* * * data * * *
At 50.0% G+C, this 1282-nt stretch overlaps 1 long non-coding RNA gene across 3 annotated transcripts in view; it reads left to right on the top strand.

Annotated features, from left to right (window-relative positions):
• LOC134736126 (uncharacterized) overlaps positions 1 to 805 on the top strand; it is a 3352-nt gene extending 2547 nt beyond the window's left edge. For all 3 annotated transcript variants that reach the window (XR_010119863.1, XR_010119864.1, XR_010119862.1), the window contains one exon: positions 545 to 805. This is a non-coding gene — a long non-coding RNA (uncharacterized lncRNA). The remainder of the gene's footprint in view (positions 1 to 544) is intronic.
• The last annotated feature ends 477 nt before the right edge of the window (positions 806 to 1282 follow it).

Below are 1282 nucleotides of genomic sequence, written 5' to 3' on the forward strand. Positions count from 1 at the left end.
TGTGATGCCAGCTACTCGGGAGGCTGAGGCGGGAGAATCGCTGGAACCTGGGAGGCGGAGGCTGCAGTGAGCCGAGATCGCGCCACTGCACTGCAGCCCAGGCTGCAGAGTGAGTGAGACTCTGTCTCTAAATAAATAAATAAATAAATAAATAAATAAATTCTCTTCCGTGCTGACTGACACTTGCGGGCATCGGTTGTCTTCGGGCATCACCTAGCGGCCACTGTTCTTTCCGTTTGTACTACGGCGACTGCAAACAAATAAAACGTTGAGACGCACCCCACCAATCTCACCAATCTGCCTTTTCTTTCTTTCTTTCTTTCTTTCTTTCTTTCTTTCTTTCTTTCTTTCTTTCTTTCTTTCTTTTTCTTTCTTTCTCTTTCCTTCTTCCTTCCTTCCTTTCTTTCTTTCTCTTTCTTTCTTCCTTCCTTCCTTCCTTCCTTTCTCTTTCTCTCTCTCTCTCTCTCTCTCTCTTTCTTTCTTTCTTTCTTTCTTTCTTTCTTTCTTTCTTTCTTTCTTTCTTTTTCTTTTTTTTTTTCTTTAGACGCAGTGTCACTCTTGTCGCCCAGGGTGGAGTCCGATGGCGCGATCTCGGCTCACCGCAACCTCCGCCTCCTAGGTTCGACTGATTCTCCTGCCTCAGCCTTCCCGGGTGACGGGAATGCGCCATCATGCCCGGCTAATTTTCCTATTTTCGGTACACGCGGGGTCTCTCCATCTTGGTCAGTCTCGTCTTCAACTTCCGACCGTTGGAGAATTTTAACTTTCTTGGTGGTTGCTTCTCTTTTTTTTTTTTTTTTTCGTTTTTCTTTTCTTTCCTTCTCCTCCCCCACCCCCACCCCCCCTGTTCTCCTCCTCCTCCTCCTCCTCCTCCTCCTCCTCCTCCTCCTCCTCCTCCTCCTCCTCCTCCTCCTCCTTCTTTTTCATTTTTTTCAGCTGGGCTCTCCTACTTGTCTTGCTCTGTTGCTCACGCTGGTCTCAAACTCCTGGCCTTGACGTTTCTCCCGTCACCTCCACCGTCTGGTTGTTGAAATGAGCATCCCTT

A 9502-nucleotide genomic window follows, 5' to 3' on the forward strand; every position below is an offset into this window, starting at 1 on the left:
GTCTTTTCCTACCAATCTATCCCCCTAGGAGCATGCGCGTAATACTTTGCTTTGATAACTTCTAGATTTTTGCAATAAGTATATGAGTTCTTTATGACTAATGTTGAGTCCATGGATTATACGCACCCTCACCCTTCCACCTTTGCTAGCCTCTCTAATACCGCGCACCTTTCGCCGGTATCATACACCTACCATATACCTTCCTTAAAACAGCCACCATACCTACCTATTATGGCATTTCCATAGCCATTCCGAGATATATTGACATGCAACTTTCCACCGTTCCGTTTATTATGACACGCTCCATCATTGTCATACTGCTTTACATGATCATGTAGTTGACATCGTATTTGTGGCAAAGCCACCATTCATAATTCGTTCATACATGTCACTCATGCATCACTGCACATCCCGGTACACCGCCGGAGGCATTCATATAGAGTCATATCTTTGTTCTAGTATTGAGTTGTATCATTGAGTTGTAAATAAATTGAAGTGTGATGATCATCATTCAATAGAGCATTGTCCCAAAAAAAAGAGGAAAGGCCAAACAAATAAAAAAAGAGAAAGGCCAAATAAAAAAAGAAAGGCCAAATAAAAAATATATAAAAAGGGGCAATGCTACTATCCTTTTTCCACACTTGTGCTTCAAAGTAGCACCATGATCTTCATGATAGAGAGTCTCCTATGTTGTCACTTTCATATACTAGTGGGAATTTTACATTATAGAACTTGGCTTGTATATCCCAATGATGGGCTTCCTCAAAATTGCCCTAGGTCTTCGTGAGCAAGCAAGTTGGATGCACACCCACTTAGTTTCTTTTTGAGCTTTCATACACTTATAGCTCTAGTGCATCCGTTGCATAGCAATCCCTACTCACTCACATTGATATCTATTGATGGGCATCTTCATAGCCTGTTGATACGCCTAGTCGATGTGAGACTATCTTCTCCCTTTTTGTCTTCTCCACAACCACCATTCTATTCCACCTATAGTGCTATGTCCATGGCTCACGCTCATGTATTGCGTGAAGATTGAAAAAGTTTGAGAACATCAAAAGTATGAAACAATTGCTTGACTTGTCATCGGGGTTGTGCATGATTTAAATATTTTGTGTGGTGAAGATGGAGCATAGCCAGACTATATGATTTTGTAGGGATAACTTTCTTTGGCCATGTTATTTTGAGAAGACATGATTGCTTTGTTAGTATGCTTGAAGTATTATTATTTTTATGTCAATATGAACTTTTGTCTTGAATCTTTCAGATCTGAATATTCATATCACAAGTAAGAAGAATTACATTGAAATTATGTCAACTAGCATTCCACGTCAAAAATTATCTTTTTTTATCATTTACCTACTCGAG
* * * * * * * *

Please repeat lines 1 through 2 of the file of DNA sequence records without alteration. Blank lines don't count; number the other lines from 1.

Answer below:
At 50.0% G+C, this 1282-nt stretch overlaps 1 long non-coding RNA gene across 3 annotated transcripts in view; it reads left to right on the top strand.

Annotated features, from left to right (window-relative positions):